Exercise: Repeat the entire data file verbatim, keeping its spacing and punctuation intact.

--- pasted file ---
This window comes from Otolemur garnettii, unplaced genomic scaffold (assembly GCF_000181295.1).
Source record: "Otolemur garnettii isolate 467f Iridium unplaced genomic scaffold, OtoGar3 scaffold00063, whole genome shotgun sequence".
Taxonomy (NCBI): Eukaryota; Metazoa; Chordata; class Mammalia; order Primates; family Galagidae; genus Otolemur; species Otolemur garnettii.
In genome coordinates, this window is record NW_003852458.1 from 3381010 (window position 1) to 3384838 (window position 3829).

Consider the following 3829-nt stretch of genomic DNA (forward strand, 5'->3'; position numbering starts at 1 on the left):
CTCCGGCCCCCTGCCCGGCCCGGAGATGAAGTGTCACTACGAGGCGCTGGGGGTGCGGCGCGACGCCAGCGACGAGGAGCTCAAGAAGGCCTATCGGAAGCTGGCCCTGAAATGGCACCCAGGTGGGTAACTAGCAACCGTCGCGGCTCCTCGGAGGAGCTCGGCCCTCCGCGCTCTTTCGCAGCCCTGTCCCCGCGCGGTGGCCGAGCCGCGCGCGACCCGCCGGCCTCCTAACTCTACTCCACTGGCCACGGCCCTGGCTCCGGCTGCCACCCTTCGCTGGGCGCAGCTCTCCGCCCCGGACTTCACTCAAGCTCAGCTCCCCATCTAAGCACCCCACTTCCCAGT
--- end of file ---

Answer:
This window comes from Otolemur garnettii, unplaced genomic scaffold (assembly GCF_000181295.1).
Source record: "Otolemur garnettii isolate 467f Iridium unplaced genomic scaffold, OtoGar3 scaffold00063, whole genome shotgun sequence".
Taxonomy (NCBI): Eukaryota; Metazoa; Chordata; class Mammalia; order Primates; family Galagidae; genus Otolemur; species Otolemur garnettii.
In genome coordinates, this window is record NW_003852458.1 from 3381010 (window position 1) to 3384838 (window position 3829).

Consider the following 3829-nt stretch of genomic DNA (forward strand, 5'->3'; position numbering starts at 1 on the left):
CTCCGGCCCCCTGCCCGGCCCGGAGATGAAGTGTCACTACGAGGCGCTGGGGGTGCGGCGCGACGCCAGCGACGAGGAGCTCAAGAAGGCCTATCGGAAGCTGGCCCTGAAATGGCACCCAGGTGGGTAACTAGCAACCGTCGCGGCTCCTCGGAGGAGCTCGGCCCTCCGCGCTCTTTCGCAGCCCTGTCCCCGCGCGGTGGCCGAGCCGCGCGCGACCCGCCGGCCTCCTAACTCTACTCCACTGGCCACGGCCCTGGCTCCGGCTGCCACCCTTCGCTGGGCGCAGCTCTCCGCCCCGGACTTCACTCAAGCTCAGCTCCCCATCTAAGCACCCCACTTCCCAGT